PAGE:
Figure 1. Molecular basis of oxidative stress.

Figure 2. Cellular mechanisms contributing to cardiac allograft vasculopathy.


2. Endothelial Cell Dysfunction and Molecular Aspects of Oxidative Stress

Understanding the mechanisms of endothelial dysfunction may lead to endothelial-targeted therapies for prevention of CAV. Endothelial dysfunction is characterized by vascular inflammation and intimal proliferation, leading to luminal stenosis of epicardial arteries, occlusion of smaller vessels, and myocardial infarction. Histological lesions may range from concentric, diffuse intimal hyperplasia to fibrofatty plaques indistinguishable from spontaneously occurring atherosclerosis [7]. Coronary endothelial cells of the allograft can serve as antigenresenting cells as well as targets of allogeneic lymphocyte reactivity. T-cell-interaction with graft endothelial cells, initiates and sustains the chronic immune response leading to injury [8]. At the molecular level endothelial cell dysfunction occurs with up regulation of expression of adhesion molecules and chemokines, which participate in the inflammatory process leading to a prothrombogenic state. Predisposing conditions include preservation injury, ischemia-reperfusion, acute rejection, T cell activation, antibody deposition and complement fixation, and viral infection. The ongoing inflammation is thought to accelerate the development of CAV.

Endothelial dysfunction of the epicardial arteries can be defined as a paradoxical vasoconstriction of >10% in response to intracoronary injections of acetylcholine and this may be manifested very early status post transplant. Endothelium dependent flow responses declined significantly in a 3 year follow-up study [9-12]. Homeostatic balance between endothelial vasodilators and vasoconstrictors contributes to adverse changes in vascular structure and reactivity. Endothelium derived NO is vasoprotective and reduction in the synthesis or bioactivity of endothelium-derived NO promotes processes favoring CAV.

Increase in reactive oxygen species (ROS) in cells within the graft or recruited to it and associated with a decline of antioxidant enzymes, can lead to covalent oxidative modifications of lipids, proteins, and DNA. Elevations in reactive nitrogen species (RNS) contribute to tissue modification and destruction. RNS are derived from nitric oxide (NO) via up regulation of inducible NO synthase (iNOS) noted in animal models [13-15] with excess NO reacting with superoxide anion to form peroxynitrite. The nitrating and oxidizing properties of peroxynitrite produce significant cellular toxicity in the setting of cardiac allograft rejection [16]. The formation of both ROS and RNS via the induction of a ROS-sensitive transcription factor, nuclear factor-κB (NF-κB), leads to iNOS upregulation [17]. In a murine heterotopic transplantation model, administration of antioxidants until postop day 3 produced a significant decrease in nitrosative and oxidative stress in cardiac allografts leading to better modulation of the immune system and in turn shielding the graft from CAV. In this model, a significant decrease of NF-κB and inducible NOS was noted [18].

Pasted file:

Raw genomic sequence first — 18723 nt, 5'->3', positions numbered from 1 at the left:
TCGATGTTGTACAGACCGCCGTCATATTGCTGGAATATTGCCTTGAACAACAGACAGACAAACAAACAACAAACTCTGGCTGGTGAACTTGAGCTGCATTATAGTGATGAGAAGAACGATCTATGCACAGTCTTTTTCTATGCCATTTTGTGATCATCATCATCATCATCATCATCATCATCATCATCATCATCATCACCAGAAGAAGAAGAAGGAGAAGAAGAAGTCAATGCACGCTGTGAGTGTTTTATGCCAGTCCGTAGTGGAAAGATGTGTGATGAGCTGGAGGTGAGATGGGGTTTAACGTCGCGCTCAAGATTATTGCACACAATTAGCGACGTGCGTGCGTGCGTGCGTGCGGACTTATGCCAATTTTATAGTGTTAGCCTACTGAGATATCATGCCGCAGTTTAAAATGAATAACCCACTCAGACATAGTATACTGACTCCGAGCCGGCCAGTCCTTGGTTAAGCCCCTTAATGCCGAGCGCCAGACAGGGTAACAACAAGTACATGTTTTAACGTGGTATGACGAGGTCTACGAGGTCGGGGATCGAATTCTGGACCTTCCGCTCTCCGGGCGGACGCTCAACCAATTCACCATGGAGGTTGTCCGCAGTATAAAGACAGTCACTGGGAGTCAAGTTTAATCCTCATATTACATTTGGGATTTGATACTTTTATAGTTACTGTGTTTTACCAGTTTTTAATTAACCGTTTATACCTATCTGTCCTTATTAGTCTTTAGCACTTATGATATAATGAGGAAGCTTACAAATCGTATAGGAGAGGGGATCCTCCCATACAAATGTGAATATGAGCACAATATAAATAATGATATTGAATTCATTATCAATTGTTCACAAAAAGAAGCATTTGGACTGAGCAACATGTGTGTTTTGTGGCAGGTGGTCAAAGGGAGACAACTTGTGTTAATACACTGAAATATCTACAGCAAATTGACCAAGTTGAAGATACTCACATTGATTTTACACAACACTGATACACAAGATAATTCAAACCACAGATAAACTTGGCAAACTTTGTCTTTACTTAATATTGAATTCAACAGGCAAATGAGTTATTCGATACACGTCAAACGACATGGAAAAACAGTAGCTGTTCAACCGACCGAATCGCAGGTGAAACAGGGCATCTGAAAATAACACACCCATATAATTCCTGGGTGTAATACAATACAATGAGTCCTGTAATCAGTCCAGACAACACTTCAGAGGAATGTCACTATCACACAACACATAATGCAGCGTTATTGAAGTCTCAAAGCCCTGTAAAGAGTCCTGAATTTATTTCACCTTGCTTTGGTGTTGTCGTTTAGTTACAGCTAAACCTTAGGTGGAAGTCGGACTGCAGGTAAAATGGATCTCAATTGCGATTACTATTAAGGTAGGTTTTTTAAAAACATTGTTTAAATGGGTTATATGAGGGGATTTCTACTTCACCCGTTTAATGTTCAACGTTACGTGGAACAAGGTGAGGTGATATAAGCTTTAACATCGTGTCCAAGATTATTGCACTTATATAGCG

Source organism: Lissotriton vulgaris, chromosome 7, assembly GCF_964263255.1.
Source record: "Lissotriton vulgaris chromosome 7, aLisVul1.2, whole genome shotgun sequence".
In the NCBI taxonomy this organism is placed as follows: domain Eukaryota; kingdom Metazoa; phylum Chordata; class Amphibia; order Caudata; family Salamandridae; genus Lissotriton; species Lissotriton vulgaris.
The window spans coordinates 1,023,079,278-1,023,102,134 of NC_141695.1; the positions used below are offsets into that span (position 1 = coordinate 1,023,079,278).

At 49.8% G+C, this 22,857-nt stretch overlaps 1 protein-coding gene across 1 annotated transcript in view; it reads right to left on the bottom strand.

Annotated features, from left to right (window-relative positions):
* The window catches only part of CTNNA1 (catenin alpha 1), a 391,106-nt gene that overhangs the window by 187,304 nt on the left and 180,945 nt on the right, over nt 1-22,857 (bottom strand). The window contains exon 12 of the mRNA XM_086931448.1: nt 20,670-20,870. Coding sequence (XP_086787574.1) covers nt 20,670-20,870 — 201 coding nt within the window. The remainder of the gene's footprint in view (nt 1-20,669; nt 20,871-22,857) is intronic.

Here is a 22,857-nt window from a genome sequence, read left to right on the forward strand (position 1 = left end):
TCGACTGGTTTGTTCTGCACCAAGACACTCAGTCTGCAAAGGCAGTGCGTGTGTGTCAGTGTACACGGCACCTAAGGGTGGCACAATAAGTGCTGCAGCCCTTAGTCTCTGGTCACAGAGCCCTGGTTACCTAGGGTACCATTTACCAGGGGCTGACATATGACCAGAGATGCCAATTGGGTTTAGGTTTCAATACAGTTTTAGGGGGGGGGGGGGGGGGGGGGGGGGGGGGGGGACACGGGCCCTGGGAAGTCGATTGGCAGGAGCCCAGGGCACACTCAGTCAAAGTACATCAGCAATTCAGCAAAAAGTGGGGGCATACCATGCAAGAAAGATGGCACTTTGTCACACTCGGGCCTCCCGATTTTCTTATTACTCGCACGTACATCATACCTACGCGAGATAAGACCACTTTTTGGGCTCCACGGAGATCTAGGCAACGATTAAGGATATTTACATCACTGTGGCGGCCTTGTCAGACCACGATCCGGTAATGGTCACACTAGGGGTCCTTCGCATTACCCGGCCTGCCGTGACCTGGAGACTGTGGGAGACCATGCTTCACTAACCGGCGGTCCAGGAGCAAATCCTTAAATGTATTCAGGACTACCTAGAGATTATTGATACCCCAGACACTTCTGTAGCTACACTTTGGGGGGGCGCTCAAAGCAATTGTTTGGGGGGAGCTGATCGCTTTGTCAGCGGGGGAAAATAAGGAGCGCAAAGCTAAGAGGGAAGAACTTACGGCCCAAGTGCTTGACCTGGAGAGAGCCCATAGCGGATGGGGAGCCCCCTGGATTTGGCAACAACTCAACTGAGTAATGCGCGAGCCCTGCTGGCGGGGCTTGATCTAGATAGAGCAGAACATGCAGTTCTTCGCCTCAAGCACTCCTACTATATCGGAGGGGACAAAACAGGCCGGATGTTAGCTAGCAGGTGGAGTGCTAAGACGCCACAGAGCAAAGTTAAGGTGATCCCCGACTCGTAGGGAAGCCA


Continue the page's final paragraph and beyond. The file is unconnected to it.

Immunesuppressive therapy itself can cause increased levels of ROS leading to vascular dysfunction. ROS is produced mainly by the NADPH oxidase system in vascular endothelial cells. The NADPH oxidase subunits No×1, No×2 and No×4 are exclusively found in vascular cells. Activation of the GTP-dependent protein subunit Race 1 is required for this enzyme to function. Therefore inhibition of this protein subunit should reduce NADPH oxidase-induced oxidative stress. Oxidative stress is manifested as hypertension, hypertrophy, fibrosis, conduction abnormalities, endothelial dysfunction, and CAV. As opposed to cyclosporine and tacrolimus, the immunosuppressive drug mycophenolate inhibits the Rac 1 subunit thus inhibiting NADPH oxidase in the vasculature. Reducing oxidative stress leads to decrease in graft rejection and vascular damage and therefore appears to exert a protective effect against CAV [19].

3. ADMA an Endogenous Inhibitor of NOS

ADMA is a competitive inhibitor of NOS. This modified amino acid is derived from the methylation of internal arginine residues in proteins and the subsequent hydrolysis of these proteins. ADMA is never produced by methylation of free arginine, and is not affected by L-arginine intake [20,21]. ADMA is excreted by the kidney to a lesser extent and maximally metabolized by the enzyme dimethylarginine dimethylaminohydrolase (DDAH) to citrulline and dimethylamine (Figures 3 and 4). Hence inhibitors of DDAH in turn increase ADMA levels. Endothelium-derived NO is a potent endogenous vasodilator and also prevents vascular inflammation and lesion formation in the vessel wall by inhibiting platelet and leukocyte adherence and by suppressing vascular smooth muscle cell proliferation [22]. In patients who have received cardiac allografts ADMA levels appear to be elevated in parallel with endothelial dysfunction. Therefore a notable link appears to exist. It has also been shown that infusion of L-arginine in patients who have received a cardiac transplant endothelial dysfunction is reversed. In animal models inhibition of the NOS pathway accel model of CAV overexpression of DDAH reduced plasma and tissue ADMA concentrations and thereby increased NO production [27]. In transgenic mice overexpressing DDAH an increase in plasma NO levels and a reduction in systemic vascular resistance were noted [28]. When donor hearts of wild-type mice were heterotopically transplanted into transgenic mice overexpressing human DDAH-I, or transplanted into wild-type (WT) littermates, the DDAH-I expressing mice

Figure 3. Inhibition of nitric oxide synthase by ADMA.